David had brought the ark of the covenant to Mt. Zion (2 Sam. 6), which meant that God was enthroned among His people and would help them (Pss. 80:1 and 99:1, NIV). His holy name was upon the sanctuary (Deut. 14:23; 16:2, 11), and therefore His glory was at stake. Many times David had brought sacrifices to the altar and dedicated himself to the Lord (burnt offerings) and given thanks to Him, and he would have offered sacrifices before coming to lead the army. (See 1 Sam. 7:9ff and 13:9ff.) The Lord did not forget these offerings which were given as memorials to His great name (Lev. 2:1–2, 9, 16; 5:12; and see Acts 10:4). But David had done more than worship God; he had also sought the Lord’s will concerning strategy for the battle (see 1 Sam. 23). The people prayed that God would bless those plans, for petitions and plans must go together. The central verse in the psalm is verse 5, a confident affirmation of victory before the battle even started. Raising the banners and waving them was a sign of victory, and “Jehovah our banner” was one of God’s special names (see Ex. 17:15–16). The theme of salvation (victory) is repeated in verses 6 and 9.

A Confident Leader (vv. 6–8)

“Everything rises and falls with leadership,” Dr. Lee Roberson often says, and he is right. Now the king speaks and assures his people that he is confident of success because the Lord has chosen him (“anointed”) and heard his prayers. The people had prayed “May the Lord hear” (v. 1) and David’s reply was, “He will hear” (v. 6). The Lord would not only send help from Zion (v. 2) but also from the very throne of heaven! (v. 6). Just as God’s hand had reached down and saved David in the past (18:9–18), so His hand would deliver him from the enemy. In the covenant God made with David, He had promised him success in battle (2 Sam. 7:11), and David claimed this promise by faith.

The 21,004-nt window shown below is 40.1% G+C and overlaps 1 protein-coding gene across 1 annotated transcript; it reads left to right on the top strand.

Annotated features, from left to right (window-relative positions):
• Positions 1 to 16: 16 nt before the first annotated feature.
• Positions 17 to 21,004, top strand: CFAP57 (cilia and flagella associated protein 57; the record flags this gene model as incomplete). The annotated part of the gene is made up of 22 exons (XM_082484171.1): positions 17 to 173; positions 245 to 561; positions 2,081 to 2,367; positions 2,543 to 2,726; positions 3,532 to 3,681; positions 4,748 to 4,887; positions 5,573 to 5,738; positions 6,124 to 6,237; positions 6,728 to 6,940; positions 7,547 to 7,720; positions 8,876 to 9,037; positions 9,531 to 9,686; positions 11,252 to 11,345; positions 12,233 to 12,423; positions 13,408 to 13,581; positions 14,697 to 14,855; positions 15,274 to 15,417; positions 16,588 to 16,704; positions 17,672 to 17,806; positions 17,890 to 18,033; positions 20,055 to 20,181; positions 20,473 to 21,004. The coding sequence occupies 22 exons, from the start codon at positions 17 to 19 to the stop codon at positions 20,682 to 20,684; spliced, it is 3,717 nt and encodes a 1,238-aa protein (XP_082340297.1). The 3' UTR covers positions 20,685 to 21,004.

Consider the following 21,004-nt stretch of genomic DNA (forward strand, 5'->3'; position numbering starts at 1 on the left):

Was the enemy coming with horses and chariots? There was no need to fear, for Israel’s faith was in the Lord. Israel’s kings were commanded not to acquire great numbers of horses and chariots (Deut. 17:16), a law that Solomon disobeyed (1 Kings 10:26–27). Note that the law of warfare even mentions horses and chariots (Deut. 20:1–4, and see 32:20 and 2 Sam. 10:18). God had defeated Egypt’s best troops (Ex. 14:6ff; 15:4), and He could defeat the enemy attacking David (Ps. 33:16–17; Prov. 21:31; 2 Kings 19:20–23). “If God be for us, who can be against us?” (Rom. 8:31). God’s people don’t boast in their human resources but in the God who alone can save them in every situation. Only this kind of faith will honor the strong name of the Lord. The enemy will go down in defeat, but Israel will stand upright as victors.

A Sovereign Lord (v. 9)

Translators don’t agree as to whether “king” in this verse refers to David or to the Lord, the King of Israel (5:2; 10:16; 48:1–2; 84:3; 95:3; 145:1). The Prayer Book Version of the Psalms reads, “Save, Lord, and hear us, O King of heaven, when we call upon thee”; and the English Revised Version reads, “Save Lord: Let the King answer us when we call.” The American Standard Version also reads “King,” and so does the New American Standard Bible. But whether “king” refers to David or to the Lord, verse 9 affirms that the Lord is sovereign because He hears prayer and is able to answer. I prefer “King,” and I can see David, the people, and the troops acknowledging the sovereignty of the great king of Israel. Unless the Lord is King, there can be no victory. “For the Lord is the great God, the great King above all gods” (95:3, NIV). “The Lord Almighty—he is the King of Glory” (24:10, NIV). David plans his strategy (v. 4), but the Lord alone can determine the outcome.